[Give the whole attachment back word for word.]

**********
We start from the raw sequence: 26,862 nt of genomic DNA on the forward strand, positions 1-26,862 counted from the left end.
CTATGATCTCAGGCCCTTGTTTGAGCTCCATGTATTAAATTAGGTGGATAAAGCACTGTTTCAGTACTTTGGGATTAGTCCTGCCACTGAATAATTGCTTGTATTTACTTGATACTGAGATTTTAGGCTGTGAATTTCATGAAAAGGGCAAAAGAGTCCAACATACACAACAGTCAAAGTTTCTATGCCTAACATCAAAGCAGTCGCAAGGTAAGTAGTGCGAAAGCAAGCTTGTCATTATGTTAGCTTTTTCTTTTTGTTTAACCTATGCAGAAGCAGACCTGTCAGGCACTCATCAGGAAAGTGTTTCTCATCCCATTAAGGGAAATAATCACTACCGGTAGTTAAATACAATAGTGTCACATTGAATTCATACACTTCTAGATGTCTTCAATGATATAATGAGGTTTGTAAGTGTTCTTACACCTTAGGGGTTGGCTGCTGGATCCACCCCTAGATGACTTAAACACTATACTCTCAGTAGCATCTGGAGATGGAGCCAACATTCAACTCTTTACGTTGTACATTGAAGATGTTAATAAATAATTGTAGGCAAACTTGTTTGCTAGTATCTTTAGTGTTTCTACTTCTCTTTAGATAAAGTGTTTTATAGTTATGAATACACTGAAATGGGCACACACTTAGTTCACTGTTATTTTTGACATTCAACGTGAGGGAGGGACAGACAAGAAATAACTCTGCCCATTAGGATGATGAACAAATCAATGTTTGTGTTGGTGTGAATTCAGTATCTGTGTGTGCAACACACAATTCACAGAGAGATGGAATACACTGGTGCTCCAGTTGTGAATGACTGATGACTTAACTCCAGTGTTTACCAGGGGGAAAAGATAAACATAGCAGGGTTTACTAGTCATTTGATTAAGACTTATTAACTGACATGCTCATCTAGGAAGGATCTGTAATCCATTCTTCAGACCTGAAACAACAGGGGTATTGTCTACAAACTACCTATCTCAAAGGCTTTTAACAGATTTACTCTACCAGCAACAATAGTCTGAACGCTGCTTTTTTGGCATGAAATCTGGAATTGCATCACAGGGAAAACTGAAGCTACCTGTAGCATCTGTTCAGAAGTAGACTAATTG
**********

We start from the raw sequence: 26,862 nt of genomic DNA on the forward strand, positions 1-26,862 counted from the left end.
CTATGATCTCAGGCCCTTGTTTGAGCTCCATGTATTAAATTAGGTGGATAAAGCACTGTTTCAGTACTTTGGGATTAGTCCTGCCACTGAATAATTGCTTGTATTTACTTGATACTGAGATTTTAGGCTGTGAATTTCATGAAAAGGGCAAAAGAGTCCAACATACACAACAGTCAAAGTTTCTATGCCTAACATCAAAGCAGTCGCAAGGTAAGTAGTGCGAAAGCAAGCTTGTCATTATGTTAGCTTTTTCTTTTTGTTTAACCTATGCAGAAGCAGACCTGTCAGGCACTCATCAGGAAAGTGTTTCTCATCCCATTAAGGGAAATAATCACTACCGGTAGTTAAATACAATAGTGTCACATTGAATTCATACACTTCTAGATGTCTTCAATGATATAATGAGGTTTGTAAGTGTTCTTACACCTTAGGGGTTGGCTGCTGGATCCACCCCTAGATGACTTAAACACTATACTCTCAGTAGCATCTGGAGATGGAGCCAACATTCAACTCTTTACGTTGTACATTGAAGATGTTAATAAATAATTGTAGGCAAACTTGTTTGCTAGTATCTTTAGTGTTTCTACTTCTCTTTAGATAAAGTGTTTTATAGTTATGAATACACTGAAATGGGCACACACTTAGTTCACTGTTATTTTTGACATTCAACGTGAGGGAGGGACAGACAAGAAATAACTCTGCCCATTAGGATGATGAACAAATCAATGTTTGTGTTGGTGTGAATTCAGTATCTGTGTGTGCAACACACAATTCACAGAGAGATGGAATACACTGGTGCTCCAGTTGTGAATGACTGATGACTTAACTCCAGTGTTTACCAGGGGGAAAAGATAAACATAGCAGGGTTTACTAGTCATTTGATTAAGACTTATTAACTGACATGCTCATCTAGGAAGGATCTGTAATCCATTCTTCAGACCTGAAACAACAGGGGTATTGTCTACAAACTACCTATCTCAAAGGCTTTTAACAGATTTACTCTACCAGCAACAATAGTCTGAACGCTGCTTTTTTGGCATGAAATCTGGAATTGCATCACAGGGAAAACTGAAGCTACCTGTAGCATCTGTTCAGAAGTAGACTAATTG